Today, we are going to talk about confetti-like vitiligo, commonly known as confetti vitiligo. You’re probably wondering what it is. Confetti-like vitiligo is an extremely rapidly progressing type of vitiligo. In confetti-like vitiligo, confetti-like lesions are found at the edges of existing lesions that reflect acute damage to melanocytes (mature melanin-forming cells in the skin) by the immune system. Hence, this kind of vitiligo is considered an emergency and it’s supposed to be treated extremely rigorously to prevent rapid and potentially permanent loss of pigmentation.
Just like other kinds of vitiligo, what causes confetti-like vitiligo is still not known. Over the years, many researchers have hypothesized that autoimmunity, hormonal misbalance, nutrition deficiency or oxidative stress could be a reason behind its occurrence in the first place.
What research studies reveal about confetti vitiligo?
As per the study, confetti-like depigmentation could be a marker of rapidly progressing vitiligo as well as a sign of inflammatory vitiligo. As per a study, Vitiligo Disease Activity Score (a clinical score reflecting signs of vitiligo’s activity) was significantly higher in the patients with confetti-like lesions compared with those without confetti-like lesions.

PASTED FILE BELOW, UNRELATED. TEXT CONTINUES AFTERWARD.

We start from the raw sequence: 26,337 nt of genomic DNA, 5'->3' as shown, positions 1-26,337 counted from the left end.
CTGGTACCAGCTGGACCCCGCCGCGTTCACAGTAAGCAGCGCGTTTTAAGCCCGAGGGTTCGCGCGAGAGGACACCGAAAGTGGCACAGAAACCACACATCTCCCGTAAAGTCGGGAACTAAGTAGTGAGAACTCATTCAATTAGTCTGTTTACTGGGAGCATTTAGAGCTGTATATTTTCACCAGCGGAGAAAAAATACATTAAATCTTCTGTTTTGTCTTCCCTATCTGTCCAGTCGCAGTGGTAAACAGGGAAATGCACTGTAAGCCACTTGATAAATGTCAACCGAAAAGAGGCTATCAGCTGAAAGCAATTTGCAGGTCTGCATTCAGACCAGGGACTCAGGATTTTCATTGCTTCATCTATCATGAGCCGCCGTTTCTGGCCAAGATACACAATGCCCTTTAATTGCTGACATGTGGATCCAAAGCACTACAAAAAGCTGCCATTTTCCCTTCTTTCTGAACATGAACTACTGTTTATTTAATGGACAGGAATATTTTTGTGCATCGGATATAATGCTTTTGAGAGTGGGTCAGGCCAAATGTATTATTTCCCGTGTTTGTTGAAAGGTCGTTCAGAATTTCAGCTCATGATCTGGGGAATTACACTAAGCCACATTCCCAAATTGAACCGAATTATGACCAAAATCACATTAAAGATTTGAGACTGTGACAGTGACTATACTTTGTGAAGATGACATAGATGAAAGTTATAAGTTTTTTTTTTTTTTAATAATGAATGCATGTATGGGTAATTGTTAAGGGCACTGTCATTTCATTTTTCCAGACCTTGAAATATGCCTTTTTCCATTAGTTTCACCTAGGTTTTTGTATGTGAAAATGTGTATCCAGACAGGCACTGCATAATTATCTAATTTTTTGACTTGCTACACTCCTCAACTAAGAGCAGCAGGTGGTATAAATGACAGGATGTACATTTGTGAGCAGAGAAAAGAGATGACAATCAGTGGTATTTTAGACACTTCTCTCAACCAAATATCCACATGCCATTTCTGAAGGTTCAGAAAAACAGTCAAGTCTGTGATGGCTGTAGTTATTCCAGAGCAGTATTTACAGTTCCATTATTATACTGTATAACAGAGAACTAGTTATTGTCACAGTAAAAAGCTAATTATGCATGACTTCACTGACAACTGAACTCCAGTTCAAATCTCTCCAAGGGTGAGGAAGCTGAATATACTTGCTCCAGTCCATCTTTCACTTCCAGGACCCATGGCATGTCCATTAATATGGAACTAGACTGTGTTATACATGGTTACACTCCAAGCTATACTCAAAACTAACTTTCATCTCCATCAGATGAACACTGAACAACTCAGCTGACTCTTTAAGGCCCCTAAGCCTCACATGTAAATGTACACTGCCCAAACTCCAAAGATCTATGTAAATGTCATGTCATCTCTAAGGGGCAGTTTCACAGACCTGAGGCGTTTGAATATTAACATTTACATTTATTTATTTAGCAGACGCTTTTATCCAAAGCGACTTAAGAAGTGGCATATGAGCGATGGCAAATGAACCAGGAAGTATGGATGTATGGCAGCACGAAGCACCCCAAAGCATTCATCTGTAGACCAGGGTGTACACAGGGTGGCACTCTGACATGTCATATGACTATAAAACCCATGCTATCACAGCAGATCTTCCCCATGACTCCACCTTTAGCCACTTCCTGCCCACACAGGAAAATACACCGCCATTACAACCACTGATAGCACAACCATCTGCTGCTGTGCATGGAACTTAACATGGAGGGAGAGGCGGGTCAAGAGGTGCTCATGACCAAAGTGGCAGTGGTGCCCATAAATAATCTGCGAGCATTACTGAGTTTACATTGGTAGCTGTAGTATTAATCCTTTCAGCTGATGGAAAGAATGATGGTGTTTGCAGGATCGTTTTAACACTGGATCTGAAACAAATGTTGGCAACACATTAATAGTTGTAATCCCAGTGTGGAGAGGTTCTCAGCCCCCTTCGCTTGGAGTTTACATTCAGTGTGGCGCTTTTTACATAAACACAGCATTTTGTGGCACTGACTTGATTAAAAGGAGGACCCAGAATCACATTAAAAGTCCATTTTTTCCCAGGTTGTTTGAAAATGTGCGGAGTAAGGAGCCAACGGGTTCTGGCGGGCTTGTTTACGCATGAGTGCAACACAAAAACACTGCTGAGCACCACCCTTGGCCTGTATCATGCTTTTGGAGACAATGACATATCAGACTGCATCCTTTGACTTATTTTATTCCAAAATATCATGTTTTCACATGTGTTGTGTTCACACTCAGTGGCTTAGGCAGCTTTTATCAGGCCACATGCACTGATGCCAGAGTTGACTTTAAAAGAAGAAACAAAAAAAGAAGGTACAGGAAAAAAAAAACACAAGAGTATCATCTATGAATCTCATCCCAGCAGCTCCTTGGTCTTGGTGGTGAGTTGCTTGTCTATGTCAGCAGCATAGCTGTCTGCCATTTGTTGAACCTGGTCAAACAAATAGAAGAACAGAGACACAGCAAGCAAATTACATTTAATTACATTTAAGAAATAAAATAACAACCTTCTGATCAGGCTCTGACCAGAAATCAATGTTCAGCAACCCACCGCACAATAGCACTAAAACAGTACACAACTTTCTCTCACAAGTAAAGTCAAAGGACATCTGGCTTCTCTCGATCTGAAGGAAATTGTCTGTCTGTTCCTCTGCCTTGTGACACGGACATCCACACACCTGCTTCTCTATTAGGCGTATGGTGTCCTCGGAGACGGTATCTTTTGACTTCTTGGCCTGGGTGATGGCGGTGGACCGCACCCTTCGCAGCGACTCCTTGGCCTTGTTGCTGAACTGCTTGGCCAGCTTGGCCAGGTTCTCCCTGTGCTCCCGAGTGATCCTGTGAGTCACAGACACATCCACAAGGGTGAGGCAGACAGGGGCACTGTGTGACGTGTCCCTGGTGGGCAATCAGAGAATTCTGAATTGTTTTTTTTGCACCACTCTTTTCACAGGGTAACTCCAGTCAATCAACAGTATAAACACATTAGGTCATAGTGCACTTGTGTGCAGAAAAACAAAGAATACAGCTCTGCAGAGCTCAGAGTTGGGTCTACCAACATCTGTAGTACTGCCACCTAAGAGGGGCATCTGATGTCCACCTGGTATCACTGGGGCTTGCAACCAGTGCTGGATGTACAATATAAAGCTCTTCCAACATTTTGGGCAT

A skin biopsy specimen of a confetti-like lesion in one patient also revealed an inflammatory infiltrate in the papillary dermis, which supports the fact that confetti-like vitiligo could be a sign of inflammatory vitiligo as well.
Options to treat confetti vitiligo
Treatment of confetti-like vitiligo should be handled by any dermatologist, who is a vitiligo specialist. The treatment options may vary from phototherapy, topical corticosteroids to pulse doses of systemic corticosteroids. Since the exact cause of this kind of vitiligo is not known, the efficacy of available treatments is subject to many ongoing studies.
A lot of doctors and dermatologists who aren’t vitiligo specialists don’t know that if you have confetti vitiligo. So, if your vitiligo is progressing extremely rapidly, you might want to educate your doctor or dermatologist about it.